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YUV422 Packed format scaling

asked 2016-09-13 13:30:08 -0500

Srujan gravatar image

updated 2016-09-13 14:13:10 -0500

I am writing a scaling algorithm for YUV422 packed format images (without any intermediate conversions to RGB or grayscale or what have you). As can be seen in the below image from MSDN, the 4:2:2 format has 2 Luma bytes for each chroma byte. My test bench involves procuring images from the iSight camera using OpenCV APIs, converting them to YUV (CV_BGR2YUV) and then resizing them. The questions I have are:

  1. I am posting sample data (from OpenCV's Mat's pointer to raw data) for reference below straight from the memory dump, how do I identify by looking at the data as to what is the Y component and what the UV components are? 15 8B 7A 17 8A 7A 18 8A 7B 17 89 7A 19 89 79 19
  2. Is this bilinear interpolation algorithm correct? Let's say, my box is TOP ROW: Y00, U00, Y01, Y02, V00, Y03; BOTTOM ROW: Y10, U10, Y11, Y12, V10, Y13. Then the final pixels would be interpolated from: (Y00, Y01, Y10, Y11), (U00, U10, 0, 0), (Y02, Y03, Y12, Y13), (0, 0, V00, V10). That forms my first two YUYV pixels of 32 bits.

Any references to principles of performing bilinear interpolation on YUYV images would be very helpful! Thanks in advance.


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answered 2016-09-13 20:00:35 -0500

Tetragramm gravatar image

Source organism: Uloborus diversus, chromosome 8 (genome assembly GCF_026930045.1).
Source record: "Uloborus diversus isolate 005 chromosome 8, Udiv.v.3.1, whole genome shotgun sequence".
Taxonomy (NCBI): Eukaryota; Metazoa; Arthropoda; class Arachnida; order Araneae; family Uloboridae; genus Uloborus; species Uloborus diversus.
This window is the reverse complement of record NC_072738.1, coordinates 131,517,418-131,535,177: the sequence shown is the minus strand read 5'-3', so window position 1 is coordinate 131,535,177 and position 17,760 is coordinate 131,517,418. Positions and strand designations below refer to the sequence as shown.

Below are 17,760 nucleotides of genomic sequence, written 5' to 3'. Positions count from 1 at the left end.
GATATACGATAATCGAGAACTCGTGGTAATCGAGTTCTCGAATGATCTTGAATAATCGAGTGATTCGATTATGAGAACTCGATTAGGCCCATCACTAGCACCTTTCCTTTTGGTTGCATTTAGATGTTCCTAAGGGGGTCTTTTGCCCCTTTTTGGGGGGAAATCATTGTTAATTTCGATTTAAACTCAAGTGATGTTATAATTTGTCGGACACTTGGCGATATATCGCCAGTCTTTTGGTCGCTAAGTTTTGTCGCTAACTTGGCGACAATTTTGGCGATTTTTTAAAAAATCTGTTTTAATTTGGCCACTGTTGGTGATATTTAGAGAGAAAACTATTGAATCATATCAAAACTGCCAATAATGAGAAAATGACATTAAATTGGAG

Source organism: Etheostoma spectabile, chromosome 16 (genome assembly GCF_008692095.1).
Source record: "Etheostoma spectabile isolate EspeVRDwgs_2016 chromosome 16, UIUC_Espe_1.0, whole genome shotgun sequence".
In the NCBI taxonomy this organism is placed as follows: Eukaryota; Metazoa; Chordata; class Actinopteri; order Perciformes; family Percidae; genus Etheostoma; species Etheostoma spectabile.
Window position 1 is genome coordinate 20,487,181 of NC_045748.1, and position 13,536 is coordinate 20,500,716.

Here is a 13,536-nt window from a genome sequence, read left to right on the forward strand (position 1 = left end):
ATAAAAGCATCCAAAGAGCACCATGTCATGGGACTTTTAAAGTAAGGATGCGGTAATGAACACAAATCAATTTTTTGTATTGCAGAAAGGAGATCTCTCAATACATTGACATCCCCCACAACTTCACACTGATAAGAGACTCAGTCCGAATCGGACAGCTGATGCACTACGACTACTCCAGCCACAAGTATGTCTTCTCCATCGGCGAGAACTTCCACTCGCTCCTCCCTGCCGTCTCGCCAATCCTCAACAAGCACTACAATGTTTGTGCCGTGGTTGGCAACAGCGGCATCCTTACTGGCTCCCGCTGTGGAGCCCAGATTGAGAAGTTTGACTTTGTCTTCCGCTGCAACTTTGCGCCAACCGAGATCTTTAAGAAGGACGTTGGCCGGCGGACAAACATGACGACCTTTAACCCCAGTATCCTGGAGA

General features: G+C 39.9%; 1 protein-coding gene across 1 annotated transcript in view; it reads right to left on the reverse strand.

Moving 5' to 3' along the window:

Take a look at THIS ANSWER, which explains how the YUV image is stored in memory. You need to use the Mat constructor that takes a pointer to access each component separately, then resize them individually into an appropriately sized buffer.

For a 100 Rows, 100 Cols of RGB, you would have 150 Rows, 100 Cols of YUV422. So to double the size, you need a 300x200 buffer. Example code for a doubling of size is below. Note that I'm not sure which is U and which is V, but since you're just resizing, it doesn't matter.

Mat oldImg;
Mat newImg(300, 200, CV_8UC1);

Mat Y_in(100, 100, CV_8UC1, oldImg.ptr<uchar>(0));
Mat Y_out(200, 200, CV_8UC1, newImg.ptr<uchar>(0));
resize(Y_in, Y_out, Size(200, 200), 0, 0, INTER_LINEAR);

Mat U_in(50, 50, CV_8UC1, oldImg.ptr<uchar>(100));
Mat U_out(100, 100, CV_8UC1, newImg.ptr<uchar>(200));
resize(U_in, U_out, Size(100, 100), 0, 0, INTER_LINEAR);

Mat V_in(50, 50, CV_8UC1, oldImg.ptr<uchar>(125));
Mat V_out(100, 100, CV_8UC1, newImg.ptr<uchar>(250));
resize(V_in, V_out, Size(100, 100), 0, 0, INTER_LINEAR);

You get example code because I had to test it to make sure I wasn't giving you bad advice, and since it's already written...

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Thanks a lot for your answer.

100x100 RGB image effectively has 3x100x100 bytes which when converted to YUV results in 3x100x100 bytes. Instead when this is converted to YUV2 (aka YUYV), this results in 4x100x100 bytes. And doubling the size of this image horizontally and vertically requires 4x(2x100)x(2x100). How do you get 150x100 and consequently 300x200?

Also, how do you plot this newImg?

Srujan gravatar imageSrujan ( 2016-09-14 00:28:12 -0500 )edit

Oh, I thought you were using the 4:2:2 packed YUV.

If you're using the 4:4:4 packed YUV, then it's just Y in the first channel, U in the second, and V in the third. Just use the resize function, and it will interpolate each channel separately.

You plot using the imshow function. Have you looked at the tutorials and documentation? They tell you a lot of this basic stuff.

Tetragramm gravatar imageTetragramm ( 2016-09-14 17:52:29 -0500 )edit

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Asked: 2016-09-13 13:30:08 -0500

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Last updated: Sep 13 '16